Few legends have inspired artists more than the tale of Orpheus, the son of Apollo whose music so moved the gods that he was given permission to enter Hades to retrieve his deceased wife Eurydice... only to lose her again because he disobeyed the instruction not to look back. The Nederlandse Reisopera’s new production of Monteverdi’s L’Orfeo, co-produced with OPERA2DAY, shows that, even in the 21st century, this legend remains a source of inspiration to artists across varied disciplines. The brainchild of opera director Monique Wagemakers, choreographer Nanine Linning and visual artist Lonneke Gordijn, this Orfeo is a thing of infinite beauty.

<i>L'Orfeo</i> © Marco Borggreve
L'Orfeo
© Marco Borggreve

The beauty is at first visual. Above the stage floats Ego, the shape-shifting creation of Lonneke Gordijn from the Dutch art collective Studio DRIFT. A gigantic sculpture woven out of miles of nylon thread, it glistens in the half-shadows. More than just a set in the background, it is fully part of the performance. A representation of Orfeo’s mind, it looms high above the stage or comes down to embrace it as a veil. It moves to the music and changes shape from an angular, rectangular-shaped beam, to a flow of glittering fluid, to a sharp giant arrow. An ensemble consisting of ten singers and ten dancers from the Nanine Linning Dance Company occupies the stage at all times. They all move, crawl, dance as an ensemble in an intricate and dynamic choreography. They dance as one cluster, then disperse during brief solo performances, to aggregate again in what resembles an organic entity that pulsates to the vibration of the theorbos. This impression of one living organism is reinforced by their ribbed, flesh-coloured costumes by fashion designer Marlou Breuls. The visual spectacle is at all times mesmerising, its images quietly haunting.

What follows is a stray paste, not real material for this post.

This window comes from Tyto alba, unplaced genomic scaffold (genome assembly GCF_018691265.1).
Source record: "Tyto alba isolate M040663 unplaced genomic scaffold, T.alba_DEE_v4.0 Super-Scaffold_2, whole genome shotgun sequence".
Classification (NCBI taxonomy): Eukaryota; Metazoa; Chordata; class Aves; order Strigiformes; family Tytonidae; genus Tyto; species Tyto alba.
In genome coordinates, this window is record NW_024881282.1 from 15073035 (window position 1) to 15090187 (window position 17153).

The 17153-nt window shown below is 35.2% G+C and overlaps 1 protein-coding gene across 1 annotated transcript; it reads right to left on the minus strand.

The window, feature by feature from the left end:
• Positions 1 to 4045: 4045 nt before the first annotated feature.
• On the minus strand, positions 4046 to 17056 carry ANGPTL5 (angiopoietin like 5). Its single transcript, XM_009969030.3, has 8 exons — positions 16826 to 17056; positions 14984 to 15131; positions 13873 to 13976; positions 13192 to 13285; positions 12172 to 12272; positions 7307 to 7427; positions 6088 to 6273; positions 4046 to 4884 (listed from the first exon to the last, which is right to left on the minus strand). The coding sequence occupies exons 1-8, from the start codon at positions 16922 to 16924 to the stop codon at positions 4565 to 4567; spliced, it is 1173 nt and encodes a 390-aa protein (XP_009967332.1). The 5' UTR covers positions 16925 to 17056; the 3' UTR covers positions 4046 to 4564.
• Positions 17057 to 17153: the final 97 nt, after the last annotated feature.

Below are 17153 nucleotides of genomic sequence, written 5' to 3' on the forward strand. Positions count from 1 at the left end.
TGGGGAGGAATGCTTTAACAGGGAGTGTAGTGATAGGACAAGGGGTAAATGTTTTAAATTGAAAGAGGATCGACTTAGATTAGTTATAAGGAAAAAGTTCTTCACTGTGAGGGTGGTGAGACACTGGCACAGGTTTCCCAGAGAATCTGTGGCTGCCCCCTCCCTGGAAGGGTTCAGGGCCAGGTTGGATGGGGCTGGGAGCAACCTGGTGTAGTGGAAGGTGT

Samuel Boden (Orfeo) © Marco Borggreve
Samuel Boden (Orfeo)
© Marco Borggreve

Surprisingly unrestricted by the intense physicality of their dance, the ten singers all gave fine vocal performances. With his flexible tenor and athletic posture, Samuel Boden proved a perfect fit for the role of Orfeo, offering unfailingly stylish singing in the midst of the demanding choreographed moves. His honeyed timbre and the way he audibly relished the text made the plaintive lyricism of the role most moving. Even more gut-wrenching perhaps was the performance of Luciana Mancini as La messagiera, the messenger burdened with the task of recounting the death of Euridice. The mezzo-soprano was just as convincing later, in Proserpina’s plea to her husband Pluto (Yannis François) for Orfeo’s doomed cause. Her rich, earthy timbre contrasted appealingly with Kristen Witmer’s bright and slender soprano as Euridice. Of the smaller roles, I particularly enjoyed the performance of bass Alex Rosen as Caronte (Charon), whose handsome dark timbre was accompanied by the ominous sound of the regale organ.

<i>L'Orfeo</i> © Marco Borggreve
L'Orfeo
© Marco Borggreve

While on stage, sets, costumes and lighting were all in subtle muted shades, the instrumentalists of La Sfera Armoniosa added magic from the pit, displaying a wide array of colours, far brighter than the muffled sound period ensembles often have the reputation of producing. Period strings emitted a warm glow, clarions and cornetts snorted audaciously, theorbos throbbed. The precise baton of conductor Hernán Schvartzman looked as if it was carving delicately into orchestral structures.